Achilles tendonitis and related calf problems are the most common injuries in runners. Pain develops at the back of the heel or in the calf and can be sharp with activity and feel deep and dull with rest. The pain may be apparent at the first step in the morning or rising after long periods of rest. Runners may experience sharp pain in the heel area at the beginning of a run which then becomes a dull annoyance during the run. In severe cases, it may be so painful that it will bring running to a halt. Calf injuries and Achilles tendonitis are both aggravated by hills and stairs. The steps to treat tendonitis are very similar to treating plantar fasciitis.
Stress fractures most commonly occur in the metatarsal bones. The metatarsal bones are the long bones in the middle of the foot. Although they can occur in the tibia (the leg bone) and be mistaken for shin splints. A stress fracture is an incomplete break of the bone. The pain is usually sharp and develops suddenly, but it is not the result of a specific injury or trauma. Stress fractures are more commonly the result of overuse. If you develop a sudden swelling and bruising on the top of your foot, but can’t remember any specific injury, it is time to see your podiatrist. The typical treatment is a surgical (fully rigid shoe) for 4-6 weeks. More information on stress fractures.
Ankle sprains are another common injury in runners, especially trail runners. The most common ankle sprain is called an inversion ankle sprain. The ligaments on the outside of the ankle tear when the foot turns in and the ankle turns out. There are three ligaments that hold the ankle joint in place on the outside of the ankle. When the ankle is twisted, one or more of these ligaments may be torn. Most ankle sprains involve partial tearing of one or more ligaments. Severe ankle sprains involve partial to complete tears of two or three ligaments.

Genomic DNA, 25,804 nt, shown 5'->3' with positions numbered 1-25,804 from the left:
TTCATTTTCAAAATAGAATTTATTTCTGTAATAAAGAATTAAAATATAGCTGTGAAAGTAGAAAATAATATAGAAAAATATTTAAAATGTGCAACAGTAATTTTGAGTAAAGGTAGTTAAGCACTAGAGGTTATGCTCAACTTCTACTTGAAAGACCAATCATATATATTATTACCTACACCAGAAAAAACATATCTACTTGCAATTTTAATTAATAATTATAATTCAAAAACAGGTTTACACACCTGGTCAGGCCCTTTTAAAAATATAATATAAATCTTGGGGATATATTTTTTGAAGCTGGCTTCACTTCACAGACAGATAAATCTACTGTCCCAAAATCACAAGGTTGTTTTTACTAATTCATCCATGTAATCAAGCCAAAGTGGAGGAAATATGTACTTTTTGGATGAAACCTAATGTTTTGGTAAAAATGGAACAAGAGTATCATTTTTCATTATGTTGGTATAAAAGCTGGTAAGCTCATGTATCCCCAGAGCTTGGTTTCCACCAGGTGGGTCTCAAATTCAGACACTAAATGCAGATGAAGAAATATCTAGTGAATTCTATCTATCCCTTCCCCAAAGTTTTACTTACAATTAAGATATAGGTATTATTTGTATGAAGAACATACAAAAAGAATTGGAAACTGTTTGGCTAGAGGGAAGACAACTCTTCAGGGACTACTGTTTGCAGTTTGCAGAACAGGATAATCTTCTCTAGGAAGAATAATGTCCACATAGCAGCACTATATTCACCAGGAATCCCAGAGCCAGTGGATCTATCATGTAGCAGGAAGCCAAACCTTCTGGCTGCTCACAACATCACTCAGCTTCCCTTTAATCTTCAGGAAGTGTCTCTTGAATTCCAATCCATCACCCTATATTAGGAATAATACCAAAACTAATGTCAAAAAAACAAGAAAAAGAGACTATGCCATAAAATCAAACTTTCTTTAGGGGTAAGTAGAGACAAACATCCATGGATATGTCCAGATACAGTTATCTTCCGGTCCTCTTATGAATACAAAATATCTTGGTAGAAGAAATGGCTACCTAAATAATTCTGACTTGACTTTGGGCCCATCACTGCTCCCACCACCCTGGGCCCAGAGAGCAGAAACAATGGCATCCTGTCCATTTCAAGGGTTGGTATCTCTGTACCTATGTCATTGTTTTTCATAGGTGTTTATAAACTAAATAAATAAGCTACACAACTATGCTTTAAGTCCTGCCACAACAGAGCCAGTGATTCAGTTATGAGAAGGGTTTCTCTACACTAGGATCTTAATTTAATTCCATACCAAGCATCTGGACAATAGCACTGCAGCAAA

Very mild ankle sprains may only need an ace bandage and high top shoes for support for a week or two. For more moderate sprains, a lace-up ankle brace and sometimes an aircast are necessary. If there is a considerable amount of swelling, bruising and pain, a visit to the doctor is recommended. An evaluation will be done to assess the stability of the joint and X-rays will be taken to rule out a broken bone. Mild ankle sprains may only take a week or two for full recovery, but most ankle sprains will take about 6 weeks. More severe ankle sprains typically take 3 months and may not feel 90-100% for almost a year. If you experience a severe ankle sprain, consider a visit to a podiatrist. If you have not healed from an ankle sprain after 6 weeks, see a podiatrist. More information on ankle sprains.
Friction blisters are one of the more common foot injuries in runners. Blisters most commonly develop on the back of the heel, the side of the big toe or on the toes. A blister is a result of friction or shearing forces on the skin. The blister is actually a defense mechanism of the body, which occurs when the shearing forces separate the outer layer of skin, the epidermis, from the deeper dermal layer of the skin. Fluid collects between these layers, providing a cushion against the aggravating force while a new layer of skin re-grows underneath. Blisters commonly develop under calluses and corns in between and at the tips of the toes.